Students from the Ringling College of Art and Design and participants from the Senior Friendship Center are bridging the generational gap through art. The students and elders spent the past month collaborating on different art projects as part of a Psychology of the Arts course taught by Ringling faculty member and art therapist, Poppy Terris.
Each student partnered with a Senior Friendship Center Participant to share their stories and learn from each other. The students began by composing a story or drawing, which their senior counterparts then re-interpreted with their own work of art.
One Senior Friendship Center Participant, Vivian Hicks, had an interesting take on a drawing of a baby chick shivering in the snow, with a dinosaur looming behind it.
Hicks countered the drawing, created by Ringling students Dan Bailey and Amy Hoffman, by re-creating the characters in a scene where the baby chick uses the snowy conditions to his advantage and hurls a snowball at the dinosaur.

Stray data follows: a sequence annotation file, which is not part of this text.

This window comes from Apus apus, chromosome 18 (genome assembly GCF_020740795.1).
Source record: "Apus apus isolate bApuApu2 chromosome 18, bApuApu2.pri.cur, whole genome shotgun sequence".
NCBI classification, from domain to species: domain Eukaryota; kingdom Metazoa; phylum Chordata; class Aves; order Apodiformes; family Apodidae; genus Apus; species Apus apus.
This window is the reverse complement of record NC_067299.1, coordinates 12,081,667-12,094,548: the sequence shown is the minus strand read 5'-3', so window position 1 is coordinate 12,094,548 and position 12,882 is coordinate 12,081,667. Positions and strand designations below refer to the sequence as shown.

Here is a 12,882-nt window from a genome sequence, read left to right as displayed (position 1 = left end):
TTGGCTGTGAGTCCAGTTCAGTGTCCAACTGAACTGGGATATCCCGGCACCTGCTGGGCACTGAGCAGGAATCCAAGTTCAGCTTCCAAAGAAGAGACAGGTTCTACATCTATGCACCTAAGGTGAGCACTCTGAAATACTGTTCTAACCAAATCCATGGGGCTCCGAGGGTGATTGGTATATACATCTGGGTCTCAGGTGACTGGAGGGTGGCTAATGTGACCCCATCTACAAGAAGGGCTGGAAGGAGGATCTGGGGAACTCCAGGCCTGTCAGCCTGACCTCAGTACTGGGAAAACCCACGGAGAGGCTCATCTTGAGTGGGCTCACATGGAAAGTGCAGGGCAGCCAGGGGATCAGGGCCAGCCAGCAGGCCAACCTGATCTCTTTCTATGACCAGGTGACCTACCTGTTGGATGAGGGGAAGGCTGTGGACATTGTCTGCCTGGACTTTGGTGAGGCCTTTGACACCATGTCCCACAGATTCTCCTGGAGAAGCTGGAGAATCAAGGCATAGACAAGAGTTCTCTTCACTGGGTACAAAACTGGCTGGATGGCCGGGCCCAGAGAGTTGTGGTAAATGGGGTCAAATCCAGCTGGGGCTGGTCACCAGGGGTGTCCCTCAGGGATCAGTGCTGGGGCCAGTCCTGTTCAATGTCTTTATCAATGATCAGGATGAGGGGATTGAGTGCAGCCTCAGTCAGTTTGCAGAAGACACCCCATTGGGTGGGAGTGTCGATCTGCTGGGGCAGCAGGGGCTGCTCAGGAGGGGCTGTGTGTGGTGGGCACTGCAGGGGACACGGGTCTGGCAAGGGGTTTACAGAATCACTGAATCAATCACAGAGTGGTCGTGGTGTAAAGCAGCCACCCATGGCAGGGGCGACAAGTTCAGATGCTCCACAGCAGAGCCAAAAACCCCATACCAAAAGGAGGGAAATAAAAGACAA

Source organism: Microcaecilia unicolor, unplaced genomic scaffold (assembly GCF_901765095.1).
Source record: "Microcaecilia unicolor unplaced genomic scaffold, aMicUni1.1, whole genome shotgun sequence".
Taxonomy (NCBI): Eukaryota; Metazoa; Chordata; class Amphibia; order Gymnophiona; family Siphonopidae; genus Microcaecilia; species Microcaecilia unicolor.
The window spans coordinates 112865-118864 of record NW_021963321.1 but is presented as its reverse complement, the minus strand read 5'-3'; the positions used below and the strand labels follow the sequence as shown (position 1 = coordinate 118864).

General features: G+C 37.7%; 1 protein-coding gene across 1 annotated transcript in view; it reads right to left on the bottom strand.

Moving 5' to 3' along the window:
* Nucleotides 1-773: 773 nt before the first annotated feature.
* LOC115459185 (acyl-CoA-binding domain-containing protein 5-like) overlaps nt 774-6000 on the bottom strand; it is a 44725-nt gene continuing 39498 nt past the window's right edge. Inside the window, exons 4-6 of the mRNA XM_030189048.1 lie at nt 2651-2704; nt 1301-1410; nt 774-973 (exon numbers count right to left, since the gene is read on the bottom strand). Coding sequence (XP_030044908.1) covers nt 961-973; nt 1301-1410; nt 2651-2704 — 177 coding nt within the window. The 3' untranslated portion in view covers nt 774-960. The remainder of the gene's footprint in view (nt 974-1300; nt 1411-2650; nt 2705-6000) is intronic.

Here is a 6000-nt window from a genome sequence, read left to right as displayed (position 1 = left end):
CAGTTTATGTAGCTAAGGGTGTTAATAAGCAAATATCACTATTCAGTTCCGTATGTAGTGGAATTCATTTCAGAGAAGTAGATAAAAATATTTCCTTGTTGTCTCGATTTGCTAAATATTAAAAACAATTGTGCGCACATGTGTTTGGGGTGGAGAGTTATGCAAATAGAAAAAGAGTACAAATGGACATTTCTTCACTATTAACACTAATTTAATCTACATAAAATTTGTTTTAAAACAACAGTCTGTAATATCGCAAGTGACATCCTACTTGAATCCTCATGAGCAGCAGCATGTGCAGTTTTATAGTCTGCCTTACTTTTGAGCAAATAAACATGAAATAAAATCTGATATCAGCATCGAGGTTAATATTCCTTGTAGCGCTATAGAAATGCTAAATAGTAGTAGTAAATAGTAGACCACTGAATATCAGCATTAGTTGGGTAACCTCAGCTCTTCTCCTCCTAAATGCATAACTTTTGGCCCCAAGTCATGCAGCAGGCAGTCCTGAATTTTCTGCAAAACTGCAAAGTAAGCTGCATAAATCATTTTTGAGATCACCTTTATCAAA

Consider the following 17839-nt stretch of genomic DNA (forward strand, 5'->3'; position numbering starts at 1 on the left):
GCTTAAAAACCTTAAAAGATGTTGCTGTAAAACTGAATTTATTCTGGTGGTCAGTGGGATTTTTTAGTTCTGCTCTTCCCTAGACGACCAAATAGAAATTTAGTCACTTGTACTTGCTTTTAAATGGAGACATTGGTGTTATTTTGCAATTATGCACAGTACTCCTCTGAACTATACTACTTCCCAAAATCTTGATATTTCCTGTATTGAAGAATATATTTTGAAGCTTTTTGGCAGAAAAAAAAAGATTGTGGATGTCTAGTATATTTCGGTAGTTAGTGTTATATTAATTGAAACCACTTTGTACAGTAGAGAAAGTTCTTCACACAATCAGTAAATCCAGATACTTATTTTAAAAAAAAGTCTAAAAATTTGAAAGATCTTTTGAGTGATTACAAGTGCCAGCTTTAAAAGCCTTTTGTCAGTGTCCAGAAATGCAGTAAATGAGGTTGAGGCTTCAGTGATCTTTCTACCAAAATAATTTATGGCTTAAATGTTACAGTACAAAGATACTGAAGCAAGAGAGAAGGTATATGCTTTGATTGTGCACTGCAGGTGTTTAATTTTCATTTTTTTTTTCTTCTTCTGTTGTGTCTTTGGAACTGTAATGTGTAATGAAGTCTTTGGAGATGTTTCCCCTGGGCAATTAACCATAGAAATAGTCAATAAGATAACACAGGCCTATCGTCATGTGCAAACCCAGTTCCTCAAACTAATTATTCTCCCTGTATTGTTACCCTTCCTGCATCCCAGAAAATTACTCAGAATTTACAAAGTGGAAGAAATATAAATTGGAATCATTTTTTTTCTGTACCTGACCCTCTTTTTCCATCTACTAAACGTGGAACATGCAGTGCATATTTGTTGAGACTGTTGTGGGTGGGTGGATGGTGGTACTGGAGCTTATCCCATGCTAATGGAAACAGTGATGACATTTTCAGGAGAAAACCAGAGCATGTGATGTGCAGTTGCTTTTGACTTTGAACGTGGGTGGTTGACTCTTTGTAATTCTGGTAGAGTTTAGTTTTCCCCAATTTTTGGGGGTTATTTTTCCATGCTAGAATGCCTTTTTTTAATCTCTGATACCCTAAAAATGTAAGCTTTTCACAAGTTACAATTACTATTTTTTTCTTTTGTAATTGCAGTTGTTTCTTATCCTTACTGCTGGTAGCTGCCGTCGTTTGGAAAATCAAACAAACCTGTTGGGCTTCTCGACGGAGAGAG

For Senior Friendship Center Participant Lorraine Ury, the best part of the experience was the “joyfulness and the smiles.”
Her partner, Ringling student Marqin Cook, agreed with Ury. “We do smile a lot,” explained Cook.
The project culminated with a celebration on Thursday, Dec. 2, in the Brother Geenen Living Room at the Senior Friendship Center. The students presented the elders with a bound book of the drawings and stories they created together, as well as a sculpture of a hand symbolizing community outreach.
Contact Maria Amodio at email@example.com.
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